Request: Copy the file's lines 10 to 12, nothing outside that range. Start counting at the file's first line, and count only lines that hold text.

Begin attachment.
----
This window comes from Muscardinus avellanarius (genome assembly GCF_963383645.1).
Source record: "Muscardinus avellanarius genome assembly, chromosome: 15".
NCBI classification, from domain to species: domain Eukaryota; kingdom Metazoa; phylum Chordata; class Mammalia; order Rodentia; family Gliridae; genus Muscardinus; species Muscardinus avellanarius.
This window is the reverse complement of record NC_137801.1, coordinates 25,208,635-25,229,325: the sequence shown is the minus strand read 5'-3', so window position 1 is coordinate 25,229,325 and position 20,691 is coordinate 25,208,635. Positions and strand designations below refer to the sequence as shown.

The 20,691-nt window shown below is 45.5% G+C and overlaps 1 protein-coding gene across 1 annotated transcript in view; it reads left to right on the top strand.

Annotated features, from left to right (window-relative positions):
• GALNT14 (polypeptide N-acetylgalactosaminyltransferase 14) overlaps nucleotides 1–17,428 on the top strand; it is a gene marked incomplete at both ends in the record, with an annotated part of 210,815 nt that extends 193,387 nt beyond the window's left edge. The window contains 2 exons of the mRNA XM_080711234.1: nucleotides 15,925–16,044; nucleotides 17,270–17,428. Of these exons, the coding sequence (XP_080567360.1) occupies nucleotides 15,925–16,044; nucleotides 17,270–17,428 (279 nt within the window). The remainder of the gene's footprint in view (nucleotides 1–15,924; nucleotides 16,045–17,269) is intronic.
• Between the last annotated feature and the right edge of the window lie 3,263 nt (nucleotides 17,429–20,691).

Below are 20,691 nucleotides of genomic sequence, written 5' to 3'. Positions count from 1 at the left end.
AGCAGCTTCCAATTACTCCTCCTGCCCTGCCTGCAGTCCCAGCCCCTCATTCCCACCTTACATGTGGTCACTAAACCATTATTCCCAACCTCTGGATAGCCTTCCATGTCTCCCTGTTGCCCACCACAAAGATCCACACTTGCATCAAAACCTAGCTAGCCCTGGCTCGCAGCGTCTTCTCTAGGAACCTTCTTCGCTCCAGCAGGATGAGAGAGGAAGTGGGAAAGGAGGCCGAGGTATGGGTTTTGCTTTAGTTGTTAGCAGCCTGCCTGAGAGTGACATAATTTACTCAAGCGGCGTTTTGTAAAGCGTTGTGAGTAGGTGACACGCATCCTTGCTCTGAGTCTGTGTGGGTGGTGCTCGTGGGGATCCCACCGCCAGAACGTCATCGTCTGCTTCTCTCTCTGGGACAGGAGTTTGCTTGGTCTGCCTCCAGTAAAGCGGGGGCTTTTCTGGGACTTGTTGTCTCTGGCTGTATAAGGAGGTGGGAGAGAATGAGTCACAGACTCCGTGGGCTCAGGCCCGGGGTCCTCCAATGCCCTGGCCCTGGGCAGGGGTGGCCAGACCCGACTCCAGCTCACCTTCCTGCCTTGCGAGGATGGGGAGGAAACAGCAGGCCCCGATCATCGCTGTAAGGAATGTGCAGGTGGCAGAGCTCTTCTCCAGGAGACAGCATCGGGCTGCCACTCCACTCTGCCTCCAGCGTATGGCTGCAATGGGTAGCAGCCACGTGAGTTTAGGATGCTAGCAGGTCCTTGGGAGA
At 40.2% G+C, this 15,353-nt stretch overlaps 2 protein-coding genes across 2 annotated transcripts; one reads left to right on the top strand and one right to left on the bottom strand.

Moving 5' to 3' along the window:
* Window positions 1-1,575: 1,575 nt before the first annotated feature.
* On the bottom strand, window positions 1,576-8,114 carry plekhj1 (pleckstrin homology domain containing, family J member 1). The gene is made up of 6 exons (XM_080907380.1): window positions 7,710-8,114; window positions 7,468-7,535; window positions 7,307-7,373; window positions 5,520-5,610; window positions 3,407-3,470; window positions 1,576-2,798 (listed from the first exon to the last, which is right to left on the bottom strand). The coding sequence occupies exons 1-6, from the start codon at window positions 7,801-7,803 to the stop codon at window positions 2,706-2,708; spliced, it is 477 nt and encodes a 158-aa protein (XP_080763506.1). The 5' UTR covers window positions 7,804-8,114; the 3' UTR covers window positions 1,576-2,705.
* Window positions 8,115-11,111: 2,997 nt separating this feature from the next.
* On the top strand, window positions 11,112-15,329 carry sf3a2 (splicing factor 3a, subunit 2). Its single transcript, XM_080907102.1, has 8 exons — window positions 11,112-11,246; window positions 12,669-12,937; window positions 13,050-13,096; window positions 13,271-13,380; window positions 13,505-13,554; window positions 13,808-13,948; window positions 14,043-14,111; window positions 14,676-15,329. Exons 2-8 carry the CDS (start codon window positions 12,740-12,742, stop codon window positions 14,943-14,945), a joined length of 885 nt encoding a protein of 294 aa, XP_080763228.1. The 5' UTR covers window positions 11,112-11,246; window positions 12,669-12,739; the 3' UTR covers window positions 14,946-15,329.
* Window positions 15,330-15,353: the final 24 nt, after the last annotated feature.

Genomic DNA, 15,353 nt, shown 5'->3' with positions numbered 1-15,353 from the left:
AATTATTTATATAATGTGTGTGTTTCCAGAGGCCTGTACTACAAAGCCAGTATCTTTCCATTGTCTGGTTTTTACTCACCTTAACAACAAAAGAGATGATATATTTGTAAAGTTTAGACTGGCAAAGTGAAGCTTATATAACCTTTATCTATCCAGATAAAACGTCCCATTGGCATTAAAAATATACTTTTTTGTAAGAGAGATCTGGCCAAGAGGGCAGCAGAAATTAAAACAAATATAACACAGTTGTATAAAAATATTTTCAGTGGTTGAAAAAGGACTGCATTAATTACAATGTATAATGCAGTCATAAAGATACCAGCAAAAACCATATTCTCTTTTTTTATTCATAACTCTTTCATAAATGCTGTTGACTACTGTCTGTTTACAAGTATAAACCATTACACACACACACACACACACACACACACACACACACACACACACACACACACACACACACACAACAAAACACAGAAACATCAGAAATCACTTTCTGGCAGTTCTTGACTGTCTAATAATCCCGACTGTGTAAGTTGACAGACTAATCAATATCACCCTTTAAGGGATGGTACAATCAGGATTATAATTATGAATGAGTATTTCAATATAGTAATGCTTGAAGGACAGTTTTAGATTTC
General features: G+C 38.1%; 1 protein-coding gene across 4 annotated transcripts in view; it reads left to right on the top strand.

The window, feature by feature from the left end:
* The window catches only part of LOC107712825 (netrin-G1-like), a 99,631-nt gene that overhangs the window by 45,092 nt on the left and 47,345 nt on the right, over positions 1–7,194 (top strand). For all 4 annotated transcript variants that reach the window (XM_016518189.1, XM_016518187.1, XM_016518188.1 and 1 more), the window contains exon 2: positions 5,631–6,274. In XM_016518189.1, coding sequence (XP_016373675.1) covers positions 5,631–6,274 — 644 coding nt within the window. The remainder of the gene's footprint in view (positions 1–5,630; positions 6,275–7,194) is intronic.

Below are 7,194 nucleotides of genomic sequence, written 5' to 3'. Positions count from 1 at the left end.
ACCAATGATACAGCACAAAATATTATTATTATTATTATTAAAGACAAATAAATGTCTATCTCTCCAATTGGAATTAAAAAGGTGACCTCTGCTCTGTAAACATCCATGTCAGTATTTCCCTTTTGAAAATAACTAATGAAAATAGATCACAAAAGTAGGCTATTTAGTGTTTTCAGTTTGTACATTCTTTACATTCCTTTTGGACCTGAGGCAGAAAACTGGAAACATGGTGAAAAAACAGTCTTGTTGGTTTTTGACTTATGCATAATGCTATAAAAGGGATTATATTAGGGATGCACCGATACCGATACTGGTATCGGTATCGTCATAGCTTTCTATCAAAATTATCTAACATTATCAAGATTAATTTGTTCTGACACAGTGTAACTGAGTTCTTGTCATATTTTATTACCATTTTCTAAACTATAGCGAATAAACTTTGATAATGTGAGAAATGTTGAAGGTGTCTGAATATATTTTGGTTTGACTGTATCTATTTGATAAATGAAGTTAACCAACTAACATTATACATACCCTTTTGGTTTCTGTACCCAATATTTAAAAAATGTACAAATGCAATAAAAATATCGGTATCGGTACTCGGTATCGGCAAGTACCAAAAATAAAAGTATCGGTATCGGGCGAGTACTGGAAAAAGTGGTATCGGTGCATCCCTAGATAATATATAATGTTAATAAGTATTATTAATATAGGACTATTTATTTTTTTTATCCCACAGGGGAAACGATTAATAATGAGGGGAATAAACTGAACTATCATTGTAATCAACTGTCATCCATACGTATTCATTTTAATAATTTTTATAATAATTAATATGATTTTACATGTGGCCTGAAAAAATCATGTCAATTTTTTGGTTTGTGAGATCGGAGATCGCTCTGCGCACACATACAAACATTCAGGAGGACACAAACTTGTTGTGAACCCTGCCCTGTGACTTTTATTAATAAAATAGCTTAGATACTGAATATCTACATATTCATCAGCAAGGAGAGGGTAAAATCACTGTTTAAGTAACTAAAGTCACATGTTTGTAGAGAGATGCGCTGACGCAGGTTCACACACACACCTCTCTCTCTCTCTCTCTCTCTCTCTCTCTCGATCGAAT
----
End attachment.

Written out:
AGCAGCTTCCAATTACTCCTCCTGCCCTGCCTGCAGTCCCAGCCCCTCATTCCCACCTTACATGTGGTCACTAAACCATTATTCCCAACCTCTGGATAGCCTTCCATGTCTCCCTGTTGCCCACCACAAAGATCCACACTTGCATCAAAACCTAGCTAGCCCTGGCTCGCAGCGTCTTCTCTAGGAACCTTCTTCGCTCCAGCAGGATGAGAGAGGAAGTGGGAAAGGAGGCCGAGGTATGGGTTTTGCTTTAGTTGTTAGCAGCCTGCCTGAGAGTGACATAATTTACTCAAGCGGCGTTTTGTAAAGCGTTGTGAGTAGGTGACACGCATCCTTGCTCTGAGTCTGTGTGGGTGGTGCTCGTGGGGATCCCACCGCCAGAACGTCATCGTCTGCTTCTCTCTCTGGGACAGGAGTTTGCTTGGTCTGCCTCCAGTAAAGCGGGGGCTTTTCTGGGACTTGTTGTCTCTGGCTGTATAAGGAGGTGGGAGAGAATGAGTCACAGACTCCGTGGGCTCAGGCCCGGGGTCCTCCAATGCCCTGGCCCTGGGCAGGGGTGGCCAGACCCGACTCCAGCTCACCTTCCTGCCTTGCGAGGATGGGGAGGAAACAGCAGGCCCCGATCATCGCTGTAAGGAATGTGCAGGTGGCAGAGCTCTTCTCCAGGAGACAGCATCGGGCTGCCACTCCACTCTGCCTCCAGCGTATGGCTGCAATGGGTAGCAGCCACGTGAGTTTAGGATGCTAGCAGGTCCTTGGGAGA
At 40.2% G+C, this 15,353-nt stretch overlaps 2 protein-coding genes across 2 annotated transcripts; one reads left to right on the top strand and one right to left on the bottom strand.

Moving 5' to 3' along the window: